Performativity: dealing with cultural stereotypes by living up to them

One can come across the term ‘performativity’ in many fields of study ranging from anthropology to economy and linguistics, but I heard it for the first time in my course on Central European cinemas. We were discussing national cinemas and how might they reflect their source cultures, and in this context the term means something along these lines: to emphasize, through one’s own action, typical stereotypes and traits associated with one’s national culture.

Something clicked in my head. I remembered the times I had felt a bit uneasy witnessing Finnish people, especially when they’re abroad, engaging in a performance of ‘being Finns’. Or the many times I had done it myself. How lovely that other nations share this hobby as well! (The cinematic culture we deemed extra-performative was, by the way, Slovakia.)



Ritual costume helps with the performance.
Czechoslovak actresses ridiculing gender roles by performing exaggerated versions of the emotional, hysteric, non-rational roles society gives to women. Věra Chytilová, Daisies (1966).










Performativity can be a nice, humorous way of dealing, through self-ridicule, with partly accurate stereotypes, especially the not so flattering ones. If you cannot deny it, embrace it. So when my Balkan friend teased me for my perceived ‘Finnish negativity’ I decided to play along, perform, and proudly linked him this article about toxic positivity. Damn right we’re negative: positivity kills!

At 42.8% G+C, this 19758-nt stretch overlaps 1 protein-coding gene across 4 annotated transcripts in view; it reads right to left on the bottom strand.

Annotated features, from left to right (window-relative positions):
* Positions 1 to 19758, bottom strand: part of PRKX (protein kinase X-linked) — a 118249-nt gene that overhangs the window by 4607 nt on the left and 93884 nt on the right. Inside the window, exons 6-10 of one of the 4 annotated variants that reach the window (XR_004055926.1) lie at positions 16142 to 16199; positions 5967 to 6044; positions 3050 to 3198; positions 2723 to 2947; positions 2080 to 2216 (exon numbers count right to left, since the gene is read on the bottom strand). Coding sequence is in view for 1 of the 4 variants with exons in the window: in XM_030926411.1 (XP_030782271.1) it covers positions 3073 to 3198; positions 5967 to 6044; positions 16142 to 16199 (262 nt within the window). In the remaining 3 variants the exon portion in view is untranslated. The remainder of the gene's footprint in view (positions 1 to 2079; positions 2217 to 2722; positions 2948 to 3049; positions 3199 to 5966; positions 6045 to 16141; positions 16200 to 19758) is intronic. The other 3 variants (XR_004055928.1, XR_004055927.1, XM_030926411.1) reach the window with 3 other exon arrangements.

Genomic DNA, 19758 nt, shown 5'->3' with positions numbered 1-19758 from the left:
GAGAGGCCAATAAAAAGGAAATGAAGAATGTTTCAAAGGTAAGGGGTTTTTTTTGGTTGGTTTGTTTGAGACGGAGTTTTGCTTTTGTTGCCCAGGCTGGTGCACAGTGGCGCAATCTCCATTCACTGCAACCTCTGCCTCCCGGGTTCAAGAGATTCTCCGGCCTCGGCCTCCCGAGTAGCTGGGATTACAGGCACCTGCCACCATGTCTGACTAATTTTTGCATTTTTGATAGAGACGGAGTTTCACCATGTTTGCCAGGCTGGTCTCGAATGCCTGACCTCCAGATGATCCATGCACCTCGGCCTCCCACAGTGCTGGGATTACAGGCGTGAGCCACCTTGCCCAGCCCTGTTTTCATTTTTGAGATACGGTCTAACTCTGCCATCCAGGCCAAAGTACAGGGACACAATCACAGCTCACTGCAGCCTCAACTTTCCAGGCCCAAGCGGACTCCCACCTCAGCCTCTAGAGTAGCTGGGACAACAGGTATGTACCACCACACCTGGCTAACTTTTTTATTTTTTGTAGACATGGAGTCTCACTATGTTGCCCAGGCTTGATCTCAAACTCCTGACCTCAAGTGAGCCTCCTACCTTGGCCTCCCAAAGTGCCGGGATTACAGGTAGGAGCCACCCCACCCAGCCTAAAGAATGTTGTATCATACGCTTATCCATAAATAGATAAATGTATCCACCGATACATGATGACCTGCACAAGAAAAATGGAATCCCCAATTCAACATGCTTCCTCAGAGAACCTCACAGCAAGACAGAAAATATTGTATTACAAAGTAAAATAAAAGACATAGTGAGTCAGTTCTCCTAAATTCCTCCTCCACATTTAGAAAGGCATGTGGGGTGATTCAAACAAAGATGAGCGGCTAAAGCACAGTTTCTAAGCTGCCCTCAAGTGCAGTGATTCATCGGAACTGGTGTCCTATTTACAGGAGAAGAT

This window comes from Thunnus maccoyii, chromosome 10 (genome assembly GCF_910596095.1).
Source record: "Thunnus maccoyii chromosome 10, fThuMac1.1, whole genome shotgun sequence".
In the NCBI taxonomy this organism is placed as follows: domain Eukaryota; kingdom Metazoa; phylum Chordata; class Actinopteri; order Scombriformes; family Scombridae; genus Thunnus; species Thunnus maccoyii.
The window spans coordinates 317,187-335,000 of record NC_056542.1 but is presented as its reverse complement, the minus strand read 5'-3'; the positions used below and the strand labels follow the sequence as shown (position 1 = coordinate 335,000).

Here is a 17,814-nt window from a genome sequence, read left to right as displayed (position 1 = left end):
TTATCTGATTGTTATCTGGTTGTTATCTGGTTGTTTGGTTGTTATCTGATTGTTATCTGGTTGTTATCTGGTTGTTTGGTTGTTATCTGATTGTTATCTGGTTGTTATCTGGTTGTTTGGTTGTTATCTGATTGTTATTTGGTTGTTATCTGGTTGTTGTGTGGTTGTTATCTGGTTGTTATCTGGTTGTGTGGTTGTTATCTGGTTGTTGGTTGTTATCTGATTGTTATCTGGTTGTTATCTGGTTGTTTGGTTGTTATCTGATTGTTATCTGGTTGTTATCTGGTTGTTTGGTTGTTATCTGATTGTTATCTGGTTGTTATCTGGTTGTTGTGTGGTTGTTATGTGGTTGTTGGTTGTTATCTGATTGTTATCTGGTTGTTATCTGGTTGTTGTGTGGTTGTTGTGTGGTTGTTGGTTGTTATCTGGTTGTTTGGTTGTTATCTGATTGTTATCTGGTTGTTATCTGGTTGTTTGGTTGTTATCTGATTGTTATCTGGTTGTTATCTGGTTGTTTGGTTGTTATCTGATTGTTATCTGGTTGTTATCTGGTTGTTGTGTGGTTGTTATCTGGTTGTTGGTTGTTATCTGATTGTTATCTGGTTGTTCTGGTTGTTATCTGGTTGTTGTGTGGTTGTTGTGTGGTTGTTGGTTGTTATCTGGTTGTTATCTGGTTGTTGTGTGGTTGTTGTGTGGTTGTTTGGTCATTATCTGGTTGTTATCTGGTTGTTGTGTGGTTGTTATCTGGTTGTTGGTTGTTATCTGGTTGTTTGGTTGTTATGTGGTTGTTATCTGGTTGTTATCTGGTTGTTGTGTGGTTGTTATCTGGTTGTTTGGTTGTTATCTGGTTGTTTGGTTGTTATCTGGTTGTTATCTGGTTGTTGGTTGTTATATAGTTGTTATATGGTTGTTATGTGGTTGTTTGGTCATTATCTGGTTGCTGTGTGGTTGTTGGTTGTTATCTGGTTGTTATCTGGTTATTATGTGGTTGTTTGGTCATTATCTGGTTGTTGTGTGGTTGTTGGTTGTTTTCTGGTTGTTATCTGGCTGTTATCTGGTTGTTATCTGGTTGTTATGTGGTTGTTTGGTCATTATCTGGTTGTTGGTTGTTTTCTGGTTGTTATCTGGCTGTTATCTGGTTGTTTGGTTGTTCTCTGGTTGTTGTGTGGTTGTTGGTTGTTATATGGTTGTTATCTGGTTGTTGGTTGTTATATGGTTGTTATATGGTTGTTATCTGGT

Learning this term helped me also, for example, to contextualize the innumerable Finnish films sharing one or (usually) more of these national traits: nudity, being drunk, fighting, and fighting naked while being drunk. “If this is what they think of us, here comes” seems to be the motivation of authors producing this kind of content.

A case study of the performative traits of Finnish cinema:

Having this new perspective in my arsenal hasn’t made me necessarily love the beforementioned traits or their portrayal in Finnish culture. But seeing that this play with negative stereotypes is an international phenomenom makes it maybe less red-neckey and more.. symphatetic. We’re not alone!

Kippis sille!

Leave a Reply

Your email address will not be published. Required fields are marked *